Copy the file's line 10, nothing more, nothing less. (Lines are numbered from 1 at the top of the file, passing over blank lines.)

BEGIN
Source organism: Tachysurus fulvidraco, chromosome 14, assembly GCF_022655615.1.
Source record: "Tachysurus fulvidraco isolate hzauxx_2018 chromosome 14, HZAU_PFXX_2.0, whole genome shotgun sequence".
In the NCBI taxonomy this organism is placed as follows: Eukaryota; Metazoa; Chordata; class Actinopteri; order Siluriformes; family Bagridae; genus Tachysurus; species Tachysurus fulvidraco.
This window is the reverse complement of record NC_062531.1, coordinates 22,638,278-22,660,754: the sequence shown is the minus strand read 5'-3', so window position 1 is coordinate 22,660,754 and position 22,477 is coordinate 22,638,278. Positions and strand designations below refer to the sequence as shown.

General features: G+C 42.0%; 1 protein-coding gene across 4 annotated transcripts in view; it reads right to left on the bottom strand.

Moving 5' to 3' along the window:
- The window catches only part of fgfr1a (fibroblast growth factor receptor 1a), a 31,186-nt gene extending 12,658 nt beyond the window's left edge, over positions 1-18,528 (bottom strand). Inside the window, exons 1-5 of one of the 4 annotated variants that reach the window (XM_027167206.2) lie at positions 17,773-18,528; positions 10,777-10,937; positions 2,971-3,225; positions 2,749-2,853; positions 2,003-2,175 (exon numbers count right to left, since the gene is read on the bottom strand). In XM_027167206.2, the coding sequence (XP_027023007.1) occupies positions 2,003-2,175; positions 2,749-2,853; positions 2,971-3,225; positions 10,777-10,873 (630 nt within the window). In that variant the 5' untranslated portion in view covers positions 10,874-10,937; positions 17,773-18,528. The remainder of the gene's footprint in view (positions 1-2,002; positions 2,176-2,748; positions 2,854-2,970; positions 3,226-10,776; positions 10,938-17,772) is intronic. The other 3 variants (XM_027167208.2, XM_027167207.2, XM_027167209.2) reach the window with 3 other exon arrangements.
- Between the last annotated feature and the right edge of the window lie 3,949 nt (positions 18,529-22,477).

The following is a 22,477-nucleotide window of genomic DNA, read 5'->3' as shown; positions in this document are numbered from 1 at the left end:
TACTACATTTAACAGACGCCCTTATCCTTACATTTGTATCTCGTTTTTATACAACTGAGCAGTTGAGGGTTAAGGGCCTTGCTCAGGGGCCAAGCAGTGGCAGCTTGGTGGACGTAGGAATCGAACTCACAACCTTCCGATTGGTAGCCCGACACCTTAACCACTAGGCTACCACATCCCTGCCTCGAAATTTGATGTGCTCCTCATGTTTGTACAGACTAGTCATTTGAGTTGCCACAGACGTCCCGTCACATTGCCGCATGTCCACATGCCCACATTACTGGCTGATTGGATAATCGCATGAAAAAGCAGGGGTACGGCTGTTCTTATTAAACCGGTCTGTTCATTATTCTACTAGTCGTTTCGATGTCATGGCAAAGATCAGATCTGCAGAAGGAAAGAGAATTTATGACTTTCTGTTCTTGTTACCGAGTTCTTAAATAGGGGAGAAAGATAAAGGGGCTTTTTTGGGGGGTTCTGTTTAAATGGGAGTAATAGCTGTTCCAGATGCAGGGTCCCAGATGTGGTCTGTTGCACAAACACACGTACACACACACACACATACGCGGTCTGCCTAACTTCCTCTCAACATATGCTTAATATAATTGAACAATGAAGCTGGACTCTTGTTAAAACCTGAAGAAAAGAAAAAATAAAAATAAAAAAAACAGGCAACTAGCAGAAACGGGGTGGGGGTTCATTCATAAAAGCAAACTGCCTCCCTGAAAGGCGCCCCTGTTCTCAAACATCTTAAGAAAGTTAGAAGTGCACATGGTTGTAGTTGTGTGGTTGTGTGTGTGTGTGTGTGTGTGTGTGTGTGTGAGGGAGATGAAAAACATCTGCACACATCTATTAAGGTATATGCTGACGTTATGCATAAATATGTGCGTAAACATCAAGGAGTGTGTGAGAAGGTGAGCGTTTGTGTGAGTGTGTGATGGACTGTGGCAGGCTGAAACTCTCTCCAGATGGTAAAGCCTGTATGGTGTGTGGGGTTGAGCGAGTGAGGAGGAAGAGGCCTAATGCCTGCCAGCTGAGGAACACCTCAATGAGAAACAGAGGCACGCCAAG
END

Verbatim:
TACTACATTTAACAGACGCCCTTATCCTTACATTTGTATCTCGTTTTTATACAACTGAGCAGTTGAGGGTTAAGGGCCTTGCTCAGGGGCCAAGCAGTGGCAGCTTGGTGGACGTAGGAATCGAACTCACAACCTTCCGATTGGTAGCCCGACACCTTAACCACTAGGCTACCACATCCCTGCCTCGAAATTTGATGTGCTCCTCATGTTTGTACAGACTAGTCATTTGAGTTGCCACAGACGTCCCGTCACATTGCCGCATGTCCACATGCCCACATTACTGGCTGATTGGATAATCGCATGAAAAAGCAGGGGTACGGCTGTTCTTATTAAACCGGTCTGTTCATTATTCTACTAGTCGTTTCGATGTCATGGCAAAGATCAGATCTGCAGAAGGAAAGAGAATTTATGACTTTCTGTTCTTGTTACCGAGTTCTTAAATAGGGGAGAAAGATAAAGGGGCTTTTTTGGGGGGTTCTGTTTAAATGGGAGTAATAGCTGTTCCAGATGCAGGGTCCCAGATGTGGTCTGTTGCACAAACACACGTACACACACACACACATACGCGGTCTGCCTAACTTCCTCTCAACATATGCTTAATATAATTGAACAATGAAGCTGGACTCTTGTTAAAACCTGAAGAAAAGAAAAAATAAAAATAAAAAAAACAGGCAACTAGCAGAAACGGGGTGGGGGTTCATTCATAAAAGCAAACTGCCTCCCTGAAAGGCGCCCCTGTTCTCAAACATCTTAAGAAAGTTAGAAGTGCACATGGTTGTAGTTGTGTGGTTGTGTGTGTGTGTGTGTGTGTGTGTGTGTGTGAGGGAGATGAAAAACATCTGCACACATCTATTAAGGTATATGCTGACGTTATGCATAAATATGTGCGTAAACATCAAGGAGTGTGTGAGAAGGTGAGCGTTTGTGTGAGTGTGTGATGGACTGTGGCAGGCTGAAACTCTCTCCAGATGGTAAAGCCTGTATGGTGTGTGGGGTTGAGCGAGTGAGGAGGAAGAGGCCTAATGCCTGCCAGCTGAGGAACACCTCAATGAGAAACAGAGGCACGCCAAG